What were the causes of the First War of Independence of 1857. - MAINS QUESTION - DAILY CURRENT AFFAIR QUESTIONS AND ANSWERS

Tuesday, September 8, 2020

What were the causes of the First War of Independence of 1857.

- As a result of dense policies of British Empire expansion and economic exploitation in India, husband discontent with British rule was emerging in different sections of society. The fury of Indians was visible from time to time in various places in the form of military revolts or mass rebellions. Regarding the reasons for the revolution of 1857, the Anglo historians have described military discontent and fat Cartus as the main reason for the revolution. But modern Indian history cars prove that the reason was hidden in the history of Mangal Pandey for more than 100 years. The fat cartridges or military discontent acted as a spark and ignited unintended explosive material. Therefore, the details of the reasons for the first freedom struggle of 1857 are as follows:

(1) Political dissatisfaction - Every policy related to the expansion of the British Empire was creating an atmosphere of fear and doubt, that is, the subsidiary treaty of Lord Wellesley, the principle of the best of Lord Hestrangs and Dalhousie's merger policy, each aimed at leading the British Empire to its climax. At the same time, the princely state of dissatisfaction with these policies started happening. Dalhousie's usurpation policy had frightened the princely states. By this usurpation, Dalhousie took illegal rights over the states of Satara, Nagpur, Jhansi, Berar, etc. Punjab and Sindh also merged with the diplomacy of the whites. Charles Napier was the one who stirred the company princely state by his statement "If he is made the Emperor of India for 12 years, there will not be a single princely state in India and Nepal will be ours and the Nizam has no name." Could hear. Indian Muslims were suffering from humiliating behavior with Bahadur Shah Zafar. Lord Kenning made it clear that the post of the Mughal Emperor would be abolished after the death of the emperor. This left him dissatisfied. Similarly, Indian artisan craftsmen And the soldiers used to receive honors and rewards under the princely states, so the fall of the princely states caused dissatisfaction with the expansion of the British Empire.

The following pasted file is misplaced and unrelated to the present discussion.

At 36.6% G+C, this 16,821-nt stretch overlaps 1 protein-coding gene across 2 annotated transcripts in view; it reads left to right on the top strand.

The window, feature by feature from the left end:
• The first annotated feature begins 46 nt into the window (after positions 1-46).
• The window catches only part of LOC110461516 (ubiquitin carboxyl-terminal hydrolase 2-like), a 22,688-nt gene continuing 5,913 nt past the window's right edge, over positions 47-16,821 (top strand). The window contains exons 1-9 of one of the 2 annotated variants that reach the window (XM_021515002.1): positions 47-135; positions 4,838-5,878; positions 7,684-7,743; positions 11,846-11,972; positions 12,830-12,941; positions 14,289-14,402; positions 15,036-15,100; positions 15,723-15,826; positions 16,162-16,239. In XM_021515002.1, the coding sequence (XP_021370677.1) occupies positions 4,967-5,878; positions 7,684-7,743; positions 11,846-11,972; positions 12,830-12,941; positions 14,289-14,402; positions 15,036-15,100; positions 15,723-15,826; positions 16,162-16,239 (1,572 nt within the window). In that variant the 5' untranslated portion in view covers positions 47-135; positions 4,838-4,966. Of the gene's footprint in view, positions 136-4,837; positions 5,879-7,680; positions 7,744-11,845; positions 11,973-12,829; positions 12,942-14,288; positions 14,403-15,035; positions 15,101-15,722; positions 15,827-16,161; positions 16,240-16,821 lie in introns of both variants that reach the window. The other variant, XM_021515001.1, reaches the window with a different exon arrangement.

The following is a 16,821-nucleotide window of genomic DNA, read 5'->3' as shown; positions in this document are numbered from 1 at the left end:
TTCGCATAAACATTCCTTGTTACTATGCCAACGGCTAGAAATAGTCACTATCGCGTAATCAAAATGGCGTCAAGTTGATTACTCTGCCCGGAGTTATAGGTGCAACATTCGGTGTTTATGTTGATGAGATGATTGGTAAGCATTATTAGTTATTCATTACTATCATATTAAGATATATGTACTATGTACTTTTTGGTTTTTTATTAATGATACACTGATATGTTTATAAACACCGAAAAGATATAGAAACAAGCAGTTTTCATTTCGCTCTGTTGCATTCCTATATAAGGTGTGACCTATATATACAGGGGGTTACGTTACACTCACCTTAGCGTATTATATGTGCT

(2) Economic Discontent / Reason - The real purpose of the company's empire was economic exploitation. In the princely states where the British dominion was established, the Indian cottage and small scale industries were often killed and this was done to benefit the British industries. The unemployment resulting from this put pressure on agricultural land but agricultural land was insufficient for production. Increasing famines were making the farmers poor and British agricultural policies such as permanent settlement, Raiyatwadi, Mahalwari, were becoming a source of exploitation for every farmer. The old zamindars were becoming landless and each class ruled for its pathetic condition
Was agreeable.